She had been buried in bed for the past ten minutes, debating on whether it’d be worth it if she had finally dragged herself out; although when it had come to it, her body felt as if it weighed a ton. Her brain barked and brandished psychological threats, though her body displayed no signs of swaying.

She squinted her eyes against the rouge ray of white light that had found it’s way through the gaps between blinds as she wiggled her toes and stretched her spine. Her brain had swapped tactics, and was now shuffling through memories of homework that had yet to be thumbed through; coincidentally- or rather voluntarily loitering on certain sore spots.

Six seconds later she had found herself in the bathroom.

It wasn’t hard due to the fact that the rooms within their current apartment- like any other, had practically been pulverized among one another, and she had been able to cover the living room with what had been consisted of three sluggish strides; although it’d be difficult to deny the fact that the dread that lay within her notebooks had egged her on a tad.

She slouched in front of the wall mirror, much to her mother’s dismay. Her mother’s voice bounced about in her head, her face that had remarkably mimicked one of a Saber-toothed tiger at the time flashed before her eyes. She grasped her toothbrush, although she couldn’t help but straighten her spine. Her hair jutted out at every angle humanly possible, though as much as she fingered fruitlessly it had bounced back to it’s former maddening mane-like glory. It was definite. She was indeed related to ferocious Felidae.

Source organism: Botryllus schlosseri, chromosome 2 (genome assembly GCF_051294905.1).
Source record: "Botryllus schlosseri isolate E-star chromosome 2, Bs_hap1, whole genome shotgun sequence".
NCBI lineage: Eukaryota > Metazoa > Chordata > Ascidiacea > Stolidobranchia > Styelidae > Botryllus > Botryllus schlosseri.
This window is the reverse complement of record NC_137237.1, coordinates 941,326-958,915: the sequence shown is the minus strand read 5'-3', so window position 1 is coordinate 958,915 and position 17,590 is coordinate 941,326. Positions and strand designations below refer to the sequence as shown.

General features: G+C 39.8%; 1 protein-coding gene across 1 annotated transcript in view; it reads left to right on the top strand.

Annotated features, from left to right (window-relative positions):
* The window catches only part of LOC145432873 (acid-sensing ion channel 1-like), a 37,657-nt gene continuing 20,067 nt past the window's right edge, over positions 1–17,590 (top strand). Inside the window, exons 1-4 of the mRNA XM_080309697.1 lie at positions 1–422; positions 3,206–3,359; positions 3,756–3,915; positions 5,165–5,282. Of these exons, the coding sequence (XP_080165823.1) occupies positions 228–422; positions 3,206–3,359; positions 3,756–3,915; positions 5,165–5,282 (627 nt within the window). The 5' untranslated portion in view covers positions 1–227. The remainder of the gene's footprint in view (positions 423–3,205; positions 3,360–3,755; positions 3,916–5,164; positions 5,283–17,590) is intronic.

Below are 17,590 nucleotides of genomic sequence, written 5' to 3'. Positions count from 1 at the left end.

She breathed in the cool, crisp air. Her shoes clicked against the damp pavement, as it was slightly drizzling. Rain patterned against the roof of her hoodie, a mollifying melody. She yearned to dampen her hair, although wasn’t quite as zealous at the thought of awaking sniveling and stuffy the day after. She clicked across the wooden bridge, the usual light tone of oak mirrored one of spruce once it had been drenched.

She proceeded to pass sculptures that would have been considered scandalous if not for knowing Norwegians, eyeing a few people she presumed had been posing for the wrong reasons.

20 minutes later, her clicks had become less enthusiastic; if anything, they had morphed into piteous shuffles. Dad had map at hand, cracked at the rim; although allegedly function-able nevertheless. She made a show of her discouragement plastered at face, frowning at what seemed like scraps of metal that had miraculously managed to cling onto one another; although her father- oblivious to the lack of approvement, sauntered off, offspring ambling afterwards.